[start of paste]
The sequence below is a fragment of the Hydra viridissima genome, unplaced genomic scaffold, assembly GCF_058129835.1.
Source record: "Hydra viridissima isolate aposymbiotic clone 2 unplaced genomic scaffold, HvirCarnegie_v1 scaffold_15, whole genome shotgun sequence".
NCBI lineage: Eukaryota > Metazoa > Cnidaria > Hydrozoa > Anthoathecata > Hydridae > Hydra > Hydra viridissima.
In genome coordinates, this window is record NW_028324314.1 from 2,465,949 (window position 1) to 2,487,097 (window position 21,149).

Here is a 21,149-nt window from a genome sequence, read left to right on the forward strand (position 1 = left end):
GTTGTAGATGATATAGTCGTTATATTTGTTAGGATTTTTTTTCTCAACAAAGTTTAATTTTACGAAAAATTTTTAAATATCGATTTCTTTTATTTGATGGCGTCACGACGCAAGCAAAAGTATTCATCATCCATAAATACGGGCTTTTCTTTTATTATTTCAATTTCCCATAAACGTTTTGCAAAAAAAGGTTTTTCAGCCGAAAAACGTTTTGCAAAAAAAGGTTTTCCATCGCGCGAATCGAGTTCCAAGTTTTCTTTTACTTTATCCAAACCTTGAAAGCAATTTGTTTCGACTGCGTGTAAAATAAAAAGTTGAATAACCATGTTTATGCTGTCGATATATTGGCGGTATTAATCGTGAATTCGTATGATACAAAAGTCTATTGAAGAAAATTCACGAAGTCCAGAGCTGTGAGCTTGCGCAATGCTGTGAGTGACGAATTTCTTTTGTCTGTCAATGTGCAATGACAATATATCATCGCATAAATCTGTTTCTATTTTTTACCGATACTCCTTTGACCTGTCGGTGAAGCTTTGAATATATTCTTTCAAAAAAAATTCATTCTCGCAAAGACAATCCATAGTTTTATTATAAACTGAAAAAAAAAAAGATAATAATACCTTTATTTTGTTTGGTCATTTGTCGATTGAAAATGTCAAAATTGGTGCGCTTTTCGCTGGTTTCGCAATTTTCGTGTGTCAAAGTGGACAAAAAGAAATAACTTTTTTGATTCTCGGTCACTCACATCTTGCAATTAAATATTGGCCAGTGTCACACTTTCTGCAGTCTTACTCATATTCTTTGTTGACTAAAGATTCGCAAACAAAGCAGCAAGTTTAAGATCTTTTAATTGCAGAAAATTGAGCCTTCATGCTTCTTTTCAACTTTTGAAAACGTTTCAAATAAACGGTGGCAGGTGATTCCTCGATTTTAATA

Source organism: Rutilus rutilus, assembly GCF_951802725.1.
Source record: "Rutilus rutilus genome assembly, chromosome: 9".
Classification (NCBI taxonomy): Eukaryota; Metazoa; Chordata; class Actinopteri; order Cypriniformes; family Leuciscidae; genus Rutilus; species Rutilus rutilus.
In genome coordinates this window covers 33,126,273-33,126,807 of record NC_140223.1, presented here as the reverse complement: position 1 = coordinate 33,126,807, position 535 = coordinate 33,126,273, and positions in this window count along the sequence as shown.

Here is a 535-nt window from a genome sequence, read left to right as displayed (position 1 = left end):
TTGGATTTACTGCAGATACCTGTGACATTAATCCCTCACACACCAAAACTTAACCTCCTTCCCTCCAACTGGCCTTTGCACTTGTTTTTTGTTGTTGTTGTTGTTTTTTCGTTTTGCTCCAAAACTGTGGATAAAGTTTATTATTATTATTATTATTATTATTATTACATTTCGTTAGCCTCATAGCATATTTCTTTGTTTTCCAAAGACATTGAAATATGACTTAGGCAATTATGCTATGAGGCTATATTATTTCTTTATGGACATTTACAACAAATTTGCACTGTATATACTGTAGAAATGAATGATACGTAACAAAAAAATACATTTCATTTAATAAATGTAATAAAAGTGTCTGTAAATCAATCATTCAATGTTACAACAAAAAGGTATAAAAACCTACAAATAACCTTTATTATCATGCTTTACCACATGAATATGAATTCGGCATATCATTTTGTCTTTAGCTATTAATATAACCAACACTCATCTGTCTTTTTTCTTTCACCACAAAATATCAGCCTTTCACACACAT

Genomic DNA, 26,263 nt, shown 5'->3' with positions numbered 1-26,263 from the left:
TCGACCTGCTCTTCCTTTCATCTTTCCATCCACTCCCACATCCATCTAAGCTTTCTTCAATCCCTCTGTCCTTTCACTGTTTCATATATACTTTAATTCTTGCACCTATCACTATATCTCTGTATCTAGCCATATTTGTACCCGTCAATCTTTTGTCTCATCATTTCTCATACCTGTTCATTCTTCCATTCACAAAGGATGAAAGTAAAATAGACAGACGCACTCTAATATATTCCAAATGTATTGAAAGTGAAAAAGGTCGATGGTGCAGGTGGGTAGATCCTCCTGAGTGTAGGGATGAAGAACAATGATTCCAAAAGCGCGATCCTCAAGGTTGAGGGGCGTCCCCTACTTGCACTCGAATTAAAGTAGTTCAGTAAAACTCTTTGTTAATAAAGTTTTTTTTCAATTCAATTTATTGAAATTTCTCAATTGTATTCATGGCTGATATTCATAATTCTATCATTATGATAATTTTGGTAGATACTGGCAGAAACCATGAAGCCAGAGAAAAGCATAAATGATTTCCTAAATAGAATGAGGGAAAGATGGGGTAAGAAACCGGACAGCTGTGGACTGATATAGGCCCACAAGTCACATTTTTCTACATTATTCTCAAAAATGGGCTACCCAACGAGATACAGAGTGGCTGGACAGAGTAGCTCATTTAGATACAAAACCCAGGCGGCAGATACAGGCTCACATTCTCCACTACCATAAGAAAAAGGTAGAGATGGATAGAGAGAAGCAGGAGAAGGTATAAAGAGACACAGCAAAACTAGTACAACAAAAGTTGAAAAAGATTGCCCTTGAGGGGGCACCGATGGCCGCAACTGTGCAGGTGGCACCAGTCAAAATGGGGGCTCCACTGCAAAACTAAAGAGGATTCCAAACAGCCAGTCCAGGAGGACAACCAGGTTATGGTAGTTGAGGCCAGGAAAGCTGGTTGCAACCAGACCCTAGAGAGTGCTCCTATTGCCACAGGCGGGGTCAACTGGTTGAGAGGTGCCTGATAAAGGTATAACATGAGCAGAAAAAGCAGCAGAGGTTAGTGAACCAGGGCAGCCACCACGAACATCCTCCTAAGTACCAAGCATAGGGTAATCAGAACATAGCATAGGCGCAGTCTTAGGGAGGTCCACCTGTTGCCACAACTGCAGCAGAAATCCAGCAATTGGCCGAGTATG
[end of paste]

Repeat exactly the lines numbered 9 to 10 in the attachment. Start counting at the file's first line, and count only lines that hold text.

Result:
Classification (NCBI taxonomy): Eukaryota; Metazoa; Chordata; class Actinopteri; order Cypriniformes; family Leuciscidae; genus Rutilus; species Rutilus rutilus.
In genome coordinates this window covers 33,126,273-33,126,807 of record NC_140223.1, presented here as the reverse complement: position 1 = coordinate 33,126,807, position 535 = coordinate 33,126,273, and positions in this window count along the sequence as shown.